Tick paralysis

Common Name(s)

Tick paralysis

Tick paralysis occurs when a female tick releases venom or toxin into a person's bloodstream, causing temporary paralysis. Cases of tick paralysis are most often seen in children. Symptoms start to show about 4-7 days after the tick bites and usually begin with loss of feeling and movement in the legs. The paralysis then progresses upward to the child's trunk and arms. Vision problems and trouble swallowing also occur. Eventually the paralysis will cause breathing difficulties. Tick paralysis is cured by removing the tick. Recovery is usually rapid.

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Condition Specific Organizations

Following organizations serve the condition "Tick paralysis" for support, advocacy or research.

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Scientific Literature

Articles from the PubMed Database

Research articles describe the outcome of a single study. They are the published results of original research.
The terms "Tick paralysis" returned 16 free, full-text research articles on human participants. First 3 results:

A Case of Subacute Ataxia in the Summertime: Tick Paralysis.
 

Author(s): Christin B Laufer, Nicole Chiota-McCollum

Journal: J Gen Intern Med. 2015 Aug;30(8):1225-7.

 

Tick paralysis is caused by a neurotoxin secreted in the saliva of a gravid female tick, and manifests with ataxia, areflexia, ascending paralysis, bulbar palsy, and ophthalmoparesis. An 84-year-old man presented in June in coastal Mississippi with several days of subacute ataxia, ...

Last Updated: 31 Dec 1969

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Facial nerve paralysis due to intra-aural Hyalomma tick infestation.
 

Author(s): Müzeyyen Doğan, Cem Devge, Ozlem Tanrıöver, Yavuz Selim Pata, Meral Sönmezoğlu

Journal: Turkiye Parazitol Derg. 2012 ;36(4):254-7.

 

We present the case of a 33 year-old man from a village of the north-eastern part of central Anatolia admitted to the otolaryngology department of Yeditepe University Hospital with right facial asymmetry and pain on the right ear. A tick of the genus Hyalomma was observed in the external ...

Last Updated: 31 Dec 1969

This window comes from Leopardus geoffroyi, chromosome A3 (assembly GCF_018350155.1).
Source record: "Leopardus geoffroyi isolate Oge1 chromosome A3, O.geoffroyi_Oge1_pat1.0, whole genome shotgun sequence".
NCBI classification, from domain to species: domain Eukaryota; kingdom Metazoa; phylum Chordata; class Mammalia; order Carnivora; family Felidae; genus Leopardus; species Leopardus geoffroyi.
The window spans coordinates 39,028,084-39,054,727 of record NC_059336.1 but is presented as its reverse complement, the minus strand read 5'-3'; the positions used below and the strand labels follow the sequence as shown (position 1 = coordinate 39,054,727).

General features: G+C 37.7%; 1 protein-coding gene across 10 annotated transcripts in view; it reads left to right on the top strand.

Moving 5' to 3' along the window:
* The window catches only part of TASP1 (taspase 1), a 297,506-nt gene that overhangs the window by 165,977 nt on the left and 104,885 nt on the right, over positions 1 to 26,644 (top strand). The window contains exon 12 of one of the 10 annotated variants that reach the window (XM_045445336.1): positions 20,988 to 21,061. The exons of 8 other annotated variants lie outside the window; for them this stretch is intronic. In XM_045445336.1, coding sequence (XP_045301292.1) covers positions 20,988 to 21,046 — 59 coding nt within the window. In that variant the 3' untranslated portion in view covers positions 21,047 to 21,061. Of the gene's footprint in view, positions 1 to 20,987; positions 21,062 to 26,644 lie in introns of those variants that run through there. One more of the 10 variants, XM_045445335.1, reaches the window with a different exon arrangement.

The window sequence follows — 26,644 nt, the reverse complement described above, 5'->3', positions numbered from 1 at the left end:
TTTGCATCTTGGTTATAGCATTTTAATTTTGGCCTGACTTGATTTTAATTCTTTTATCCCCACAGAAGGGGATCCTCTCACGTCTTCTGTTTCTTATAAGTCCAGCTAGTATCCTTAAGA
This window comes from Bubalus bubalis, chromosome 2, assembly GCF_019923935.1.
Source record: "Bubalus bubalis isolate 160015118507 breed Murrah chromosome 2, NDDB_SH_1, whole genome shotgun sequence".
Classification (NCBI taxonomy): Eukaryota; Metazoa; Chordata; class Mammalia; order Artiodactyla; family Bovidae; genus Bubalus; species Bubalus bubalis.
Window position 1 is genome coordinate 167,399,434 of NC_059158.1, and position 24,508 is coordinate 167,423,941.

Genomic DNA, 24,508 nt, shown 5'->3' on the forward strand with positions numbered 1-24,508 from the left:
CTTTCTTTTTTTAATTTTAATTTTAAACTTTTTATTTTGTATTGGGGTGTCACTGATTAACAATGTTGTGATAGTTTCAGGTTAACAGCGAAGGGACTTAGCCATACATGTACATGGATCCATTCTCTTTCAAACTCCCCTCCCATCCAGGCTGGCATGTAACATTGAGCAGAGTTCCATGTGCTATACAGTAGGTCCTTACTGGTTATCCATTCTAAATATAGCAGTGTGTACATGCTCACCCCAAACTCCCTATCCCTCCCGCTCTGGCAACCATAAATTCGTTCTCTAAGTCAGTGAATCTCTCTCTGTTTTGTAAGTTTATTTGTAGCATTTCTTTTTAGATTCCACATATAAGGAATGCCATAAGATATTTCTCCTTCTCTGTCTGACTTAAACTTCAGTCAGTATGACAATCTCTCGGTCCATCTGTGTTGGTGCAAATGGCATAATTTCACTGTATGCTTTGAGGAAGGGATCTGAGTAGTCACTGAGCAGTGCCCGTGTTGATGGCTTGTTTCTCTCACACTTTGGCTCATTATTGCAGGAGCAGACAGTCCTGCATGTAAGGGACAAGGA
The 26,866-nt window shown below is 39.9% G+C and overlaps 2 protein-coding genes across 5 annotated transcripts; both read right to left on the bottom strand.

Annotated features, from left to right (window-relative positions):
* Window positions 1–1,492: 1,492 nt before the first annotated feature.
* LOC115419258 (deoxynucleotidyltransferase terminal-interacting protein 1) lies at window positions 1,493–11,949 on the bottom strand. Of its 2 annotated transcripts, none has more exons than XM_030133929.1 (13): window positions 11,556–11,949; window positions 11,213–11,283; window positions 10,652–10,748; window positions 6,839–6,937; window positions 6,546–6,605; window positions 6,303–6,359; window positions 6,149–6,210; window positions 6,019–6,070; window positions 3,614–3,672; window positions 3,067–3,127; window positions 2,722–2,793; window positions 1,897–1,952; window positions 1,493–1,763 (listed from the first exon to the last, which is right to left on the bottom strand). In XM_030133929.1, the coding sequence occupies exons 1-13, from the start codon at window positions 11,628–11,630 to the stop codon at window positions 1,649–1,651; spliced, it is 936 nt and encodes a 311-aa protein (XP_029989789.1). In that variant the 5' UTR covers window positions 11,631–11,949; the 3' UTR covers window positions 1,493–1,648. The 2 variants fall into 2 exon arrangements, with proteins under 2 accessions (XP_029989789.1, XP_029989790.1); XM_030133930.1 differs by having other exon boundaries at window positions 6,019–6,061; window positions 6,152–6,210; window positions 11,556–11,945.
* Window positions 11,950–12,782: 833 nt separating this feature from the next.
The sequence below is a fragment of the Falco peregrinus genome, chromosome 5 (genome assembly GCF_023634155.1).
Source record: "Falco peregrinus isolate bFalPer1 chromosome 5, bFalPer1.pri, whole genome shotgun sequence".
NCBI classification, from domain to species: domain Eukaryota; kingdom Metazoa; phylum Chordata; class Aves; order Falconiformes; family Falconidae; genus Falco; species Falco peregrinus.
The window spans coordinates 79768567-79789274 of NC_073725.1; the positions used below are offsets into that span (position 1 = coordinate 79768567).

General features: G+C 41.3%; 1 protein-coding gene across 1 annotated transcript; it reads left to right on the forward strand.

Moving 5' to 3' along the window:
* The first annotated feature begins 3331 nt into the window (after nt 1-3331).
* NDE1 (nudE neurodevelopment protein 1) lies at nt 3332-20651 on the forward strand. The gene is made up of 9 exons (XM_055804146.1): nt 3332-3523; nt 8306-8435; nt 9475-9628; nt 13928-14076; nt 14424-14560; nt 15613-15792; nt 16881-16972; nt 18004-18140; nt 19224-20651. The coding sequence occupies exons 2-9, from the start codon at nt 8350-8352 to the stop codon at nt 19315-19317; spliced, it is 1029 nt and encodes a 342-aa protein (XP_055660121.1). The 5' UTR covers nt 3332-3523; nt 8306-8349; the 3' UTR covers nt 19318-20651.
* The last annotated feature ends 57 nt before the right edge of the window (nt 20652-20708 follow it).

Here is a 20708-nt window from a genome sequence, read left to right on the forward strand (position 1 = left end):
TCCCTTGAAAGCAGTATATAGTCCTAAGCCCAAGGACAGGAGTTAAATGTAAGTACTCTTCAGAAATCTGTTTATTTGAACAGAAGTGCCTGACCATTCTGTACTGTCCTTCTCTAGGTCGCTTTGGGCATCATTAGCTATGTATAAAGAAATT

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Tick paralysis cases in Argentina.
 

Author(s): Carlos Remondegui

Journal: Rev. Soc. Bras. Med. Trop.. ;45(4):533-4.

 

Tick paralysis (TP) occurs worldwide and is caused by a neurotoxin secreted by engorged female ticks that affects the peripheral and central nervous system. The clinical manifestations range from mild or nonspecific symptoms to manifestations similar to Guillain-Barré syndrome, bulbar ...

Last Updated: 31 Dec 1969

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Reviews from the PubMed Database

Review articles summarize what is currently known about a disease. They discuss research previously published by others.
The terms "Tick paralysis" returned 2 free, full-text review articles on human participants. First 3 results:

Tick paralysis in Australia caused by Ixodes holocyclus Neumann.
 

Author(s): S Hall-Mendelin, S B Craig, R A Hall, P O'Donoghue, R B Atwell, S M Tulsiani, G C Graham

Journal: Ann Trop Med Parasitol. 2011 Mar;105(2):95-106.

 

Ticks are obligate haematophagous ectoparasites of various animals, including humans, and are abundant in temperate and tropical zones around the world. They are the most important vectors for the pathogens causing disease in livestock and second only to mosquitoes as vectors of pathogens ...

Last Updated: 31 Dec 1969

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A 60-year meta-analysis of tick paralysis in the United States: a predictable, preventable, and often misdiagnosed poisoning.
 

Author(s): James Henry Diaz

Journal: J Med Toxicol. 2010 Mar;6(1):15-21.

 

Tick paralysis (TP) is a neurotoxic poisoning primarily afflicting young girls in endemic regions. Recent case series of TP have described increasing misdiagnoses of TP as the Guillain-Barré syndrome (GBS). A meta-analysis of the scientific literature was conducted using Internet ...

Last Updated: 31 Dec 1969

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Clinical Trial Information This information is provided by ClinicalTrials.gov

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